Usually, when you stretch a vinyl wrap film, there will be tension. And if you overstretch and cut it, a significant amount of wrinkles will occur when you apply heat to the area, as the material tends to shrink back to its original shape.
However, you can actually stretch with zero tension if you approach the film correctly, achieving a perfect cut and durable finish. To reach this goal, you must first understand the dynamics of the stress out of stretching. Here is a demonstration to help you figure out:
Overstretch before cutting
To see the result clearly, you can prepare two small pieces of vehicle wraps. You will handle them one after another by first giving them light heat to relax the material and overstretching it in a different direction. Then, apply the piece to an area over a gap, for example, somewhere between the front and rear door of a vehicle.
Vertical overstretching and cutting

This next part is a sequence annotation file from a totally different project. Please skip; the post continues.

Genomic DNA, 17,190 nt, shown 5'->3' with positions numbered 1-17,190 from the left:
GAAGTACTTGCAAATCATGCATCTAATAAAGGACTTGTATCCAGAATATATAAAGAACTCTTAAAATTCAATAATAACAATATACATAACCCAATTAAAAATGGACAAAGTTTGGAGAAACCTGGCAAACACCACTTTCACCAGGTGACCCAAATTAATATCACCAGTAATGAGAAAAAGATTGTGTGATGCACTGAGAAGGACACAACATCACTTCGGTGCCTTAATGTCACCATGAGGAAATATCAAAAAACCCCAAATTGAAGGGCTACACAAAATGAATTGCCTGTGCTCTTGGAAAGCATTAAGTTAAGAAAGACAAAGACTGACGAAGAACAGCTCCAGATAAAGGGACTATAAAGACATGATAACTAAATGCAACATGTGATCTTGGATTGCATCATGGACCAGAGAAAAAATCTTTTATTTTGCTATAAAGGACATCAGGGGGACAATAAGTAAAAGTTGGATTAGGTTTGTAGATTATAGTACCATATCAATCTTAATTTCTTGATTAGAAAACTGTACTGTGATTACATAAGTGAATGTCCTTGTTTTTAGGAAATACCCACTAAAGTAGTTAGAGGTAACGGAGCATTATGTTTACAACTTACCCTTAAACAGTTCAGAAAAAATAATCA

Let’s say you overstretch the first piece vertically and apply it over the gap between the two doors. Then, you cut along the gap and add heat. Typically, this is when the vinyl shrinks back. But in this case, it actually sucks onto the edge instead of bunching up with wrinkles.
This is because it tends to shrink vertically as you stretch the car wrap. And as you cut in the same direction, it becomes zero tension to some extent. In short, it is safe if you pull the film in the direction where you cut.
Horizontal stretching and vertical cutting
To further demonstrate, you can approach the second piece of vinyl film in the same way, except you will overstretch it horizontally over the gap between two doors.
Then, you cut along the edge in the same way. This time, the cut turns out to be jagged, and this is because the material tends to shrink back horizontally. When you cut, you are fighting against this tension.
To conclude, there is tension when you stretch a vehicle wrap film. And the material tends to shrink. But there is a specific direction in this shrink. Thus, if you can follow the path when cutting, it will avoid many potential problems. Learn more about wrapping at teckwrap.com